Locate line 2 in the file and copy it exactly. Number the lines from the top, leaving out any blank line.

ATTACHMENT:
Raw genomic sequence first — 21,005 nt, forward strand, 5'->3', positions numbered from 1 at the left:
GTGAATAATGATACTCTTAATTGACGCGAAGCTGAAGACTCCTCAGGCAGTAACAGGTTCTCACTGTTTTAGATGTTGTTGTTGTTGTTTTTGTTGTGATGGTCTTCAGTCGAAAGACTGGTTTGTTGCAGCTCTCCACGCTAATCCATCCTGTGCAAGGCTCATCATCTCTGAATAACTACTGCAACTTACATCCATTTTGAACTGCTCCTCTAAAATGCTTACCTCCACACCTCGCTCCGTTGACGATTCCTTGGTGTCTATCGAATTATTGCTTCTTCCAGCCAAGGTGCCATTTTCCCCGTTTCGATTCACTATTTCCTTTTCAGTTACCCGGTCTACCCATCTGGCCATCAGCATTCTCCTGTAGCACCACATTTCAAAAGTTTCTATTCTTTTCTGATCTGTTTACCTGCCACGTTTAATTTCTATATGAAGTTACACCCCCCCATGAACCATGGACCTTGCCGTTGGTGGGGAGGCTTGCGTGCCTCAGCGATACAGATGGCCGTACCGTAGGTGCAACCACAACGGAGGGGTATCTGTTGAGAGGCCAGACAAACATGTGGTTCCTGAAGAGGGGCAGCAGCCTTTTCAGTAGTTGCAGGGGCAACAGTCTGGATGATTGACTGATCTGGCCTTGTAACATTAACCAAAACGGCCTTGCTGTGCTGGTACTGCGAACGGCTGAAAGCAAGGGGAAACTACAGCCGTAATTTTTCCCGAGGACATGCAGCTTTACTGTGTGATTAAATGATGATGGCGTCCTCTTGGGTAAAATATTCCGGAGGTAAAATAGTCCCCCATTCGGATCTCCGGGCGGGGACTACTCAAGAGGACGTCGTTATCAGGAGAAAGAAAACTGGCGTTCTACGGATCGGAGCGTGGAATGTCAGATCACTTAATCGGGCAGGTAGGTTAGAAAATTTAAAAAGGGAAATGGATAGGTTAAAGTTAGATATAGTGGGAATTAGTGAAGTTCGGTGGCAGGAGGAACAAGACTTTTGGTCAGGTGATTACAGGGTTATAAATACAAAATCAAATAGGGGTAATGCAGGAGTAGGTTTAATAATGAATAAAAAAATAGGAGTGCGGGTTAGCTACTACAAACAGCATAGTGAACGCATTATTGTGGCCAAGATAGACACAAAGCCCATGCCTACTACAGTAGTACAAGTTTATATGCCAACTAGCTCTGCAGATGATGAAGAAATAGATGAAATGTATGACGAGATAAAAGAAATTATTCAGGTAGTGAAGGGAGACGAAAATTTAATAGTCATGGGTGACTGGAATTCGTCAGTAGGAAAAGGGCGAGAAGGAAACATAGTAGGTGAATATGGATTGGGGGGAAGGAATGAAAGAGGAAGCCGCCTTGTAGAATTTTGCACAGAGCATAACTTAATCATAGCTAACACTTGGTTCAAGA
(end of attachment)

GTGAATAATGATACTCTTAATTGACGCGAAGCTGAAGACTCCTCAGGCAGTAACAGGTTCTCACTGTTTTAGATGTTGTTGTTGTTGTTTTTGTTGTGATGGTCTTCAGTCGAAAGACTGGTTTGTTGCAGCTCTCCACGCTAATCCATCCTGTGCAAGGCTCATCATCTCTGAATAACTACTGCAACTTACATCCATTTTGAACTGCTCCTCTAAAATGCTTACCTCCACACCTCGCTCCGTTGACGATTCCTTGGTGTCTATCGAATTATTGCTTCTTCCAGCCAAGGTGCCATTTTCCCCGTTTCGATTCACTATTTCCTTTTCAGTTACCCGGTCTACCCATCTGGCCATCAGCATTCTCCTGTAGCACCACATTTCAAAAGTTTCTATTCTTTTCTGATCTGTTTACCTGCCACGTTTAATTTCTATATGAAGTTACACCCCCCCATGAACCATGGACCTTGCCGTTGGTGGGGAGGCTTGCGTGCCTCAGCGATACAGATGGCCGTACCGTAGGTGCAACCACAACGGAGGGGTATCTGTTGAGAGGCCAGACAAACATGTGGTTCCTGAAGAGGGGCAGCAGCCTTTTCAGTAGTTGCAGGGGCAACAGTCTGGATGATTGACTGATCTGGCCTTGTAACATTAACCAAAACGGCCTTGCTGTGCTGGTACTGCGAACGGCTGAAAGCAAGGGGAAACTACAGCCGTAATTTTTCCCGAGGACATGCAGCTTTACTGTGTGATTAAATGATGATGGCGTCCTCTTGGGTAAAATATTCCGGAGGTAAAATAGTCCCCCATTCGGATCTCCGGGCGGGGACTACTCAAGAGGACGTCGTTATCAGGAGAAAGAAAACTGGCGTTCTACGGATCGGAGCGTGGAATGTCAGATCACTTAATCGGGCAGGTAGGTTAGAAAATTTAAAAAGGGAAATGGATAGGTTAAAGTTAGATATAGTGGGAATTAGTGAAGTTCGGTGGCAGGAGGAACAAGACTTTTGGTCAGGTGATTACAGGGTTATAAATACAAAATCAAATAGGGGTAATGCAGGAGTAGGTTTAATAATGAATAAAAAAATAGGAGTGCGGGTTAGCTACTACAAACAGCATAGTGAACGCATTATTGTGGCCAAGATAGACACAAAGCCCATGCCTACTACAGTAGTACAAGTTTATATGCCAACTAGCTCTGCAGATGATGAAGAAATAGATGAAATGTATGACGAGATAAAAGAAATTATTCAGGTAGTGAAGGGAGACGAAAATTTAATAGTCATGGGTGACTGGAATTCGTCAGTAGGAAAAGGGCGAGAAGGAAACATAGTAGGTGAATATGGATTGGGGGGAAGGAATGAAAGAGGAAGCCGCCTTGTAGAATTTTGCACAGAGCATAACTTAATCATAGCTAACACTTGGTTCAAGA